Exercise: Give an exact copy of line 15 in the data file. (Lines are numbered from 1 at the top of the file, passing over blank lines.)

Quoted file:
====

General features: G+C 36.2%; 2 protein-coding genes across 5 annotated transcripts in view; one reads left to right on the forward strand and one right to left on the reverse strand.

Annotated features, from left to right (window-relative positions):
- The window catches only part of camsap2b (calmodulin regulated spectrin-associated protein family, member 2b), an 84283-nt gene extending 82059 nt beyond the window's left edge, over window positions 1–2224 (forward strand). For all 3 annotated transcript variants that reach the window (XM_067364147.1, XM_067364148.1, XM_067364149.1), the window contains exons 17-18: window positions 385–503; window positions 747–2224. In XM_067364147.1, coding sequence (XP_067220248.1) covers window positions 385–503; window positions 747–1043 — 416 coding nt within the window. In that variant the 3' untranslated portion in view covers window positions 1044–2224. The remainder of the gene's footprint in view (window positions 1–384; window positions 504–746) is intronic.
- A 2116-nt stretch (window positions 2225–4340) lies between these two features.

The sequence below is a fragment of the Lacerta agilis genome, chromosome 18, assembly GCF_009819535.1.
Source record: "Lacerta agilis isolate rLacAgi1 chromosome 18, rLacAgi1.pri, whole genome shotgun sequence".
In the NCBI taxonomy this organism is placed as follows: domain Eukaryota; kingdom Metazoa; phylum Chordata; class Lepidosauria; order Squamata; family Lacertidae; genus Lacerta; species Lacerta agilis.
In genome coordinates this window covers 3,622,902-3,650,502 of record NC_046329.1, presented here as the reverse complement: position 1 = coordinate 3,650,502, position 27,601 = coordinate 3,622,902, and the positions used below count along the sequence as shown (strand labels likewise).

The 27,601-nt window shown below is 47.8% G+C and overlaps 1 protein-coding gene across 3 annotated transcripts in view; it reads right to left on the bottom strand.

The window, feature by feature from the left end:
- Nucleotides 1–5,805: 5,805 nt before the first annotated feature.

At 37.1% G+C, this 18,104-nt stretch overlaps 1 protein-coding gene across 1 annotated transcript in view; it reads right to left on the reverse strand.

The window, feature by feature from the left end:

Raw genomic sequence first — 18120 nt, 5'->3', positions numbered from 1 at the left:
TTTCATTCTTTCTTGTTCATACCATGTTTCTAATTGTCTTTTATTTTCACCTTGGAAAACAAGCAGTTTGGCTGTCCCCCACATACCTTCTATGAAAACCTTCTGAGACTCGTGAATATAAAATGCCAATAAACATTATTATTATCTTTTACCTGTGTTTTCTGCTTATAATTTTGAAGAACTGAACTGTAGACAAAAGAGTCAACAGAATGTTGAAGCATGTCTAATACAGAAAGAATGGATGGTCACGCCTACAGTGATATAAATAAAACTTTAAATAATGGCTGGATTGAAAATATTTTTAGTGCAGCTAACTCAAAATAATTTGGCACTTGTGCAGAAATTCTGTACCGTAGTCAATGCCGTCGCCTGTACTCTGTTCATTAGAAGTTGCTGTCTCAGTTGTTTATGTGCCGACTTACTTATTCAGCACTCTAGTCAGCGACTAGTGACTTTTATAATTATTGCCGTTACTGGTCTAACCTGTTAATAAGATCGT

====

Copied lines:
TTTCATTCTTTCTTGTTCATACCATGTTTCTAATTGTCTTTTATTTTCACCTTGGAAAACAAGCAGTTTGGCTGTCCCCCACATACCTTCTATGAAAACCTTCTGAGACTCGTGAATATAAAATGCCAATAAACATTATTATTATCTTTTACCTGTGTTTTCTGCTTATAATTTTGAAGAACTGAACTGTAGACAAAAGAGTCAACAGAATGTTGAAGCATGTCTAATACAGAAAGAATGGATGGTCACGCCTACAGTGATATAAATAAAACTTTAAATAATGGCTGGATTGAAAATATTTTTAGTGCAGCTAACTCAAAATAATTTGGCACTTGTGCAGAAATTCTGTACCGTAGTCAATGCCGTCGCCTGTACTCTGTTCATTAGAAGTTGCTGTCTCAGTTGTTTATGTGCCGACTTACTTATTCAGCACTCTAGTCAGCGACTAGTGACTTTTATAATTATTGCCGTTACTGGTCTAACCTGTTAATAAGATCGT